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Decision tree

high contrast black and white, grainy, tree planted in ground, growing arrows pointing in different directions

I just went through and deleted all of my drafts.

Most of them were unplanted seeds – random thoughts I liked the feel of but never enough to nurture into more than a few sentences.

A few were complete, unpublished entries written by a person in a different place and time. Eloquent, witty, no longer representative of either who I am or who I want to be. I thought it might be hard to part with them, but they had their time, and in it I decided to hold them back. They don’t have a future, unless I’m living my life wrong. Which, of course, I might be, but I’m not going to bet in favour of that reality. So they’re gone, and that feels almost as good as writing something new.

A few years ago I ripped up all my journals. I meant to burn them, and I tried once, but I didn’t have the equipment necessary to start a good enough fire. And I never got the equipment. And at this point I’m unsure whether I just dumped them in the recycling, or squirreled them away in a suitcase to be uncovered at some later date.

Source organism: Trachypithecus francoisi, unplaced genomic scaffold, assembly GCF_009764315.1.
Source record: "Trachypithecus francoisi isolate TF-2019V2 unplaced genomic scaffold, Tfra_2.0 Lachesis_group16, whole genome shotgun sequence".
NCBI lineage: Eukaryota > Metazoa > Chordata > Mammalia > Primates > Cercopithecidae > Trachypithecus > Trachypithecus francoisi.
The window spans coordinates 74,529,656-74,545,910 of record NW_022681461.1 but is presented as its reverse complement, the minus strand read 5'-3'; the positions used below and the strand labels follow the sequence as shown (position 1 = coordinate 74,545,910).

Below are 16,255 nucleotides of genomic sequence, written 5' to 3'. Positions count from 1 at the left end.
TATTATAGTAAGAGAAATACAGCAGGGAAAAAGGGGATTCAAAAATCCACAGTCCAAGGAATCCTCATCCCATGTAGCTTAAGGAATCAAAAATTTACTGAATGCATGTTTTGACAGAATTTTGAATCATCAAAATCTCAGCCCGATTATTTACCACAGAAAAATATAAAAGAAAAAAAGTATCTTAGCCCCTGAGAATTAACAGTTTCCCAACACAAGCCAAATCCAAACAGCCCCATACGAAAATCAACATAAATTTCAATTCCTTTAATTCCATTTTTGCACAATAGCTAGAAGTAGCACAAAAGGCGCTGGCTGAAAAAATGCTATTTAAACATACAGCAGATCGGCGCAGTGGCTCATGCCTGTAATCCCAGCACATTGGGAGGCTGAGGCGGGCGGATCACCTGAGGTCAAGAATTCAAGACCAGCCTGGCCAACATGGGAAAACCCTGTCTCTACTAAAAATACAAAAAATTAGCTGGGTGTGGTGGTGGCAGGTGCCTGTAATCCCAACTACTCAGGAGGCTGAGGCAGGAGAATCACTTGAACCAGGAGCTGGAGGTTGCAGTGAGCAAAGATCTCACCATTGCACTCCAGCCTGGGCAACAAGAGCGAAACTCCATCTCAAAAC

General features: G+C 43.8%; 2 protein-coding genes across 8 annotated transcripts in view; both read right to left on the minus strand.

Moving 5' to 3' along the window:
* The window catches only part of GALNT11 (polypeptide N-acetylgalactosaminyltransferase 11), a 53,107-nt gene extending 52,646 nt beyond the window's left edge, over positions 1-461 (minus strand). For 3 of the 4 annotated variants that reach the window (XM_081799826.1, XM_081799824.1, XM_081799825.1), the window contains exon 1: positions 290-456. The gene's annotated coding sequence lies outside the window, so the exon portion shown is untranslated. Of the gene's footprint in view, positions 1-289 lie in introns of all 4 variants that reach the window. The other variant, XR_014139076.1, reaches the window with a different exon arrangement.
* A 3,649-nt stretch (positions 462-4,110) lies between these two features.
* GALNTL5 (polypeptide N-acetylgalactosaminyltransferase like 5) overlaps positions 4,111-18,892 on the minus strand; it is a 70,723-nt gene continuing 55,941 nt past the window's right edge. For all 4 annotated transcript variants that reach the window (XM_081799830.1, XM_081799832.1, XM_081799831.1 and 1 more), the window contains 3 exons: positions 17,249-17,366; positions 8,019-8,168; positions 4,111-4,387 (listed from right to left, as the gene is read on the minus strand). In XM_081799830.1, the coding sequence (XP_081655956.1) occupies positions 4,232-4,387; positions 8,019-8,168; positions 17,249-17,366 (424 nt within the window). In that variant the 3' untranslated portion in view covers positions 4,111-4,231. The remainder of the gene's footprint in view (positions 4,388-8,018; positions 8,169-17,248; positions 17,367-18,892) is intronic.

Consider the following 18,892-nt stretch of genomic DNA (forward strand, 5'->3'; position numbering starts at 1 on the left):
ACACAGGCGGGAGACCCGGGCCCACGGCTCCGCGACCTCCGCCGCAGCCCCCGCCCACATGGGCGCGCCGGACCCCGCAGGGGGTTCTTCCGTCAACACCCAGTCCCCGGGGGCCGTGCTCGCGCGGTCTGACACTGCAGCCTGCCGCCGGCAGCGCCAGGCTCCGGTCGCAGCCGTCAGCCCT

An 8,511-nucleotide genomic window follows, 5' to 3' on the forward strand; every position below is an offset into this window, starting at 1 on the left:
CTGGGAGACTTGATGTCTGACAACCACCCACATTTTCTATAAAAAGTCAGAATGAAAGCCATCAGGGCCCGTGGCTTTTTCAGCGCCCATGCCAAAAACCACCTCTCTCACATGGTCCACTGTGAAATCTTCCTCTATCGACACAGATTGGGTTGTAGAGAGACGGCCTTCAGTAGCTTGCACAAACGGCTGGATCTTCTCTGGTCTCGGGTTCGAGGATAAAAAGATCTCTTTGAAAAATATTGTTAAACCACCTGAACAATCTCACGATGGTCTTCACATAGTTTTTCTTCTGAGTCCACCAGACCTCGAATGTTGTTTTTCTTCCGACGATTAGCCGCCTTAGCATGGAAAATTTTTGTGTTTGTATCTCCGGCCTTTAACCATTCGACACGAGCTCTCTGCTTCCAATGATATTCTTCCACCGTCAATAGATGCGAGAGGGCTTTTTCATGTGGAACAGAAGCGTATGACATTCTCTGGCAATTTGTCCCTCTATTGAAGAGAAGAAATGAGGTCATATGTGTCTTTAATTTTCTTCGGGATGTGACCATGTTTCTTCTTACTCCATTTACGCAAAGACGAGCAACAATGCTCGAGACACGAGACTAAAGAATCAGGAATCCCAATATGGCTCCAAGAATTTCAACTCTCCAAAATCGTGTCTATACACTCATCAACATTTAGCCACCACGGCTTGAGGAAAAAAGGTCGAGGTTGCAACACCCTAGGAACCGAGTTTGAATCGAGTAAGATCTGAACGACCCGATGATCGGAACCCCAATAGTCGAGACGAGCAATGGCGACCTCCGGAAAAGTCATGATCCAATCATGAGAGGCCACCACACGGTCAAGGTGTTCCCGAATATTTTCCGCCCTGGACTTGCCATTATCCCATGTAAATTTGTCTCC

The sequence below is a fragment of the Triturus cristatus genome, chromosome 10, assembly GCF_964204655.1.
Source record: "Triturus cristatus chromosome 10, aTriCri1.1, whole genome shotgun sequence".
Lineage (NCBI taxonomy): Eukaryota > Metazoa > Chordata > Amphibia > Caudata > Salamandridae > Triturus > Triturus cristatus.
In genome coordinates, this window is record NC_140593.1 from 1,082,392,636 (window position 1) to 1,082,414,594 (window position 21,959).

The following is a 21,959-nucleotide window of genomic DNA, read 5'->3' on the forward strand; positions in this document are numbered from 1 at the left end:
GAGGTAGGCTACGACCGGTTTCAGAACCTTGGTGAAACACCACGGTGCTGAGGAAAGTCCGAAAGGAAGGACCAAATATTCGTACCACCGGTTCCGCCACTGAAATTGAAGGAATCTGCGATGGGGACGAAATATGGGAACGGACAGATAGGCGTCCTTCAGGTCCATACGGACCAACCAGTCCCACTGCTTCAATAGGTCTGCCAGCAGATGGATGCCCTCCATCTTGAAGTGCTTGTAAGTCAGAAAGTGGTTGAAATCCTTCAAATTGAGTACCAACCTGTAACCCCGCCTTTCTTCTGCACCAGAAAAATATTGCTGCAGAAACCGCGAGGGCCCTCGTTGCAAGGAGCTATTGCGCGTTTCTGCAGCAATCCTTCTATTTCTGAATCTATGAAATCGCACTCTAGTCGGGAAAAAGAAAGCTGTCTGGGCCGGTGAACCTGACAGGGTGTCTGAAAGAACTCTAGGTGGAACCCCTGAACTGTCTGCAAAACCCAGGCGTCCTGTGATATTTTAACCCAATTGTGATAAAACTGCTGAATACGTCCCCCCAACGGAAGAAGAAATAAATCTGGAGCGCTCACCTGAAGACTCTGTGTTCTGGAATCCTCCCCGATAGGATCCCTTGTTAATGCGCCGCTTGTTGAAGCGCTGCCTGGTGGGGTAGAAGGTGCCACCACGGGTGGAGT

The decision to burn them felt liberating. Then, later, the failure to burn them felt relieving. Now, honestly I don’t care what happened to them, but if I find them, I’ll throw them out. They don’t represent me, and they hold no interest to me. I remember who I was in them. I’m sure there’d be a few surprising cringes lurking between their lines, but broadly, I understand their writer. And their writer was not me. And nor was she someone who had very much to teach me.

Before the big rip, I’d considered my journals precious. I would return to them, and experience new revelations. I was dealing with big lessons and the process was agonisingly repetitive. After the rip, I flip-flopped a bit, and so their usefulness swung from better off dead to in need of resurrection and back again. I’m not sure my decision over whether to burn or dump or store made any difference to that journey, and I’ll try to keep that in mind.

If you’re not sure what to do yet, the choice might not matter that much anyway.

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